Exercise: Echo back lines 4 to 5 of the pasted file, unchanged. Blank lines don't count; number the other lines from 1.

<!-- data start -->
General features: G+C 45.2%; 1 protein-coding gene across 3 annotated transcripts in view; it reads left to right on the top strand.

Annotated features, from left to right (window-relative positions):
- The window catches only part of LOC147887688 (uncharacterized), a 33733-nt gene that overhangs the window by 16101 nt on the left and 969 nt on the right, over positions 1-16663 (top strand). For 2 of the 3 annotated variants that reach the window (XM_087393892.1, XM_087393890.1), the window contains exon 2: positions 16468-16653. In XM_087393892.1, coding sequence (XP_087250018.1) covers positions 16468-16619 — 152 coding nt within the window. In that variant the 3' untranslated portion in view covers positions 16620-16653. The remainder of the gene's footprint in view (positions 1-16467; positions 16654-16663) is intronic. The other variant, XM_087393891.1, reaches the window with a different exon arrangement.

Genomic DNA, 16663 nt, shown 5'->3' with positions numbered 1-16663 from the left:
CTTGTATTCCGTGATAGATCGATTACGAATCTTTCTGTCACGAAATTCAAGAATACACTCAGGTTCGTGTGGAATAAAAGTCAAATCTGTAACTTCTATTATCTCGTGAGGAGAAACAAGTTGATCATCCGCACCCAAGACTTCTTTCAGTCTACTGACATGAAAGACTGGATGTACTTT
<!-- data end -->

Genomic DNA, 16663 nt, shown 5'->3' with positions numbered 1-16663 from the left:
CTTGTATTCCGTGATAGATCGATTACGAATCTTTCTGTCACGAAATTCAAGAATACACTCAGGTTCGTGTGGAATAAAAGTCAAATCTGTAACTTCTATTATCTCGTGAGGAGAAACAAGTTGATCATCCGCACCCAAGACTTCTTTCAGTCTACTGACATGAAAGACTGGATGTACTTT